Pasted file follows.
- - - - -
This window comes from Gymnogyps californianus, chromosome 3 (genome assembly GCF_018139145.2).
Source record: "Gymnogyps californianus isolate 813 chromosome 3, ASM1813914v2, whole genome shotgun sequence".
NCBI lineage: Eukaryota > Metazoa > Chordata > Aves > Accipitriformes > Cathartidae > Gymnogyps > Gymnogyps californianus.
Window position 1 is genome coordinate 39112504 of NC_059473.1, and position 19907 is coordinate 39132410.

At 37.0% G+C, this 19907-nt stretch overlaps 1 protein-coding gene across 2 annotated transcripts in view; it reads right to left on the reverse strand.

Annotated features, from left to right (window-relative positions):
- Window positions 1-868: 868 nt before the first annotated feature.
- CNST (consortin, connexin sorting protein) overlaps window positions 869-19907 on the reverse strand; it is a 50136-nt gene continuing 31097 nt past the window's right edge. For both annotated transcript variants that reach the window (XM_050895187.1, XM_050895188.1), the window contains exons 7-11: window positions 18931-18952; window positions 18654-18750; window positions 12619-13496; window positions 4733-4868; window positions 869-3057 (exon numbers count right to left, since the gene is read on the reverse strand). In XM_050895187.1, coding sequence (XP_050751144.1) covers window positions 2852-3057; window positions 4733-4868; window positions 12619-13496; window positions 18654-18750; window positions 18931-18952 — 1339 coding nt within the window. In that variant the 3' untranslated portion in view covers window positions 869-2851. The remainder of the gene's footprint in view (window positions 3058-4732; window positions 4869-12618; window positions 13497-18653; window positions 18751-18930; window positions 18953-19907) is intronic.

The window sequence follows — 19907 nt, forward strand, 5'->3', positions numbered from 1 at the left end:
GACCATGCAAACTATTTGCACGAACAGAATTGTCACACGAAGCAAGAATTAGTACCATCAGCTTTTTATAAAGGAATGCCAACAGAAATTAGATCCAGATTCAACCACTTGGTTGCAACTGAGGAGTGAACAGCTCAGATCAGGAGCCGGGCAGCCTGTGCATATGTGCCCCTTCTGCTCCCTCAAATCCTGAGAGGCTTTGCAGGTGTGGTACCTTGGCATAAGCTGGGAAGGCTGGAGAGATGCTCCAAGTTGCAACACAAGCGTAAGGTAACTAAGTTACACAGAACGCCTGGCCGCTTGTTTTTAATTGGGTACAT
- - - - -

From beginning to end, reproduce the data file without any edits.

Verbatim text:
This window comes from Gymnogyps californianus, chromosome 3 (genome assembly GCF_018139145.2).
Source record: "Gymnogyps californianus isolate 813 chromosome 3, ASM1813914v2, whole genome shotgun sequence".
NCBI lineage: Eukaryota > Metazoa > Chordata > Aves > Accipitriformes > Cathartidae > Gymnogyps > Gymnogyps californianus.
Window position 1 is genome coordinate 39112504 of NC_059473.1, and position 19907 is coordinate 39132410.

At 37.0% G+C, this 19907-nt stretch overlaps 1 protein-coding gene across 2 annotated transcripts in view; it reads right to left on the reverse strand.

Annotated features, from left to right (window-relative positions):
- Window positions 1-868: 868 nt before the first annotated feature.
- CNST (consortin, connexin sorting protein) overlaps window positions 869-19907 on the reverse strand; it is a 50136-nt gene continuing 31097 nt past the window's right edge. For both annotated transcript variants that reach the window (XM_050895187.1, XM_050895188.1), the window contains exons 7-11: window positions 18931-18952; window positions 18654-18750; window positions 12619-13496; window positions 4733-4868; window positions 869-3057 (exon numbers count right to left, since the gene is read on the reverse strand). In XM_050895187.1, coding sequence (XP_050751144.1) covers window positions 2852-3057; window positions 4733-4868; window positions 12619-13496; window positions 18654-18750; window positions 18931-18952 — 1339 coding nt within the window. In that variant the 3' untranslated portion in view covers window positions 869-2851. The remainder of the gene's footprint in view (window positions 3058-4732; window positions 4869-12618; window positions 13497-18653; window positions 18751-18930; window positions 18953-19907) is intronic.

The window sequence follows — 19907 nt, forward strand, 5'->3', positions numbered from 1 at the left end:
GACCATGCAAACTATTTGCACGAACAGAATTGTCACACGAAGCAAGAATTAGTACCATCAGCTTTTTATAAAGGAATGCCAACAGAAATTAGATCCAGATTCAACCACTTGGTTGCAACTGAGGAGTGAACAGCTCAGATCAGGAGCCGGGCAGCCTGTGCATATGTGCCCCTTCTGCTCCCTCAAATCCTGAGAGGCTTTGCAGGTGTGGTACCTTGGCATAAGCTGGGAAGGCTGGAGAGATGCTCCAAGTTGCAACACAAGCGTAAGGTAACTAAGTTACACAGAACGCCTGGCCGCTTGTTTTTAATTGGGTACAT